The State Bar of Michigan Real Property Law Section E-Newsletter dated May 1, 2012 took note of the litigation being handled by Bill Horton and Greg Gamalski on behalf of Oakland County against Fannie Mae and Freddie Mac. Summary judgment was granted in favor of the County. Damages are now being calculated. See article below…
By K.J. Miller and Jeffrey Jamison, Dykema Gossett, PLLC
Last month, Judge Victoria Roberts, E.D. Michigan, ruled that Fannie Mae and Freddie Mac are not exempt from paying real estate transfer taxes and are liable for millions of dollars of unpaid taxes. The two mortgage giants have long claimed exemptions based on specific federal statutes exempting them from “all taxation.” In Oakland County v. Federal Housing Finance Agency (E.D. MI., No. 11-12666, March 23, 2012), Judge Roberts rejected this argument and granted summary judgment in favor of plaintiffs.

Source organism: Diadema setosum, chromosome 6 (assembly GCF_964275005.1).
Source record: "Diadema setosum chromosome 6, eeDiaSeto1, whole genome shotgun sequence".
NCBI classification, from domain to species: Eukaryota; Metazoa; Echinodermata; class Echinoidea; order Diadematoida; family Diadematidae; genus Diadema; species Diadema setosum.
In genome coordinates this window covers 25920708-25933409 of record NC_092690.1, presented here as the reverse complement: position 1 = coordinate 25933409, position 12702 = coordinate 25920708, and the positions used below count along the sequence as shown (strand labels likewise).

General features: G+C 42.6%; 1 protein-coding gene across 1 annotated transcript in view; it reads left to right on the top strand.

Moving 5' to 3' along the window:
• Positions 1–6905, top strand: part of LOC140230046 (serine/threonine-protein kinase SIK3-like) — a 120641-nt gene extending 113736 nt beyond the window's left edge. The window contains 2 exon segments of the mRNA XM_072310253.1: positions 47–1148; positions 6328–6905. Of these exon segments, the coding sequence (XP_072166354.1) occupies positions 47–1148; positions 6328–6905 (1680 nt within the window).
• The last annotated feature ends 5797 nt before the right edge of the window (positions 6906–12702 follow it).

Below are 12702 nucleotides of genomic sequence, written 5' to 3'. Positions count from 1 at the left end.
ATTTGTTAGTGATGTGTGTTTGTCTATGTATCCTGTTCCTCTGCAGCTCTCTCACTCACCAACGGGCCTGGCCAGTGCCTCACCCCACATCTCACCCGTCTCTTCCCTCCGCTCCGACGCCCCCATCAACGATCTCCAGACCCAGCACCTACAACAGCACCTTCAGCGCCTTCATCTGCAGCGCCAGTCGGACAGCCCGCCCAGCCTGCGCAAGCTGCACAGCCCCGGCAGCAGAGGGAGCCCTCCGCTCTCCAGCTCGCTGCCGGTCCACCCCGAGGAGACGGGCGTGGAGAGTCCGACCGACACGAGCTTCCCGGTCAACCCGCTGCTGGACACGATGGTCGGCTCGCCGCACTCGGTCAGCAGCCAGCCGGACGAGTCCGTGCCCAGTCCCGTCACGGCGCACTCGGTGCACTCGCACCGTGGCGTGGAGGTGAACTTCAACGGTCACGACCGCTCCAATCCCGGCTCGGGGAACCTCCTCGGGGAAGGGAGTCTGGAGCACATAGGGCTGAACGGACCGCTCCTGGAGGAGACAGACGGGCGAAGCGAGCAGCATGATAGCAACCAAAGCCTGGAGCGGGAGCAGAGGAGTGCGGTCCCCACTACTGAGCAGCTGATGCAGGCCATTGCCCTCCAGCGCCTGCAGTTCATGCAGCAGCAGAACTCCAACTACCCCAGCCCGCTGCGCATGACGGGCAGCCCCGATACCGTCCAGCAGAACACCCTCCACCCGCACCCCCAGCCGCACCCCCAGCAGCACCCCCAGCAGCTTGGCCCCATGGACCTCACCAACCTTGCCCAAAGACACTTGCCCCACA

The Court explained that the “Supreme Court in [United States v. Wells Fargo Bank, 485 U.S. 351 (1988)] made clear that where a statute prohibits the collection of ‘all taxation,’ an excise tax is still due.” The facts in the Oakland County case were largely undisputed and the sole issue in controversy was whether the federal statute at issue precluded the imposition of state and local real estate transfer taxes. According to the decision, the parties did not dispute the characterization of the real estate transfer taxes as excise taxes, and the Court concluded: “Wells Fargo dictates that the defendant’s exemptions do not cover the Transfer Taxes,” and that Fannie Mae and Freddie Mac “are liable for the Transfer Taxes.” The damages in the Oakland County case are estimated to be $13.5 million.
An appeal of this ruling—the first ruling involving Fannie Mae’s and Freddie Mac’s claim of exemption from real estate transfer taxes—is expected given its potentially far-reaching implications. Although borrowers may attempt to use this ruling as an affirmative defense or a counterclaim, such claims would fail as the real estate transfer tax statutes do not provide private causes of action or defenses for borrowers.
Gregory J. Gamalski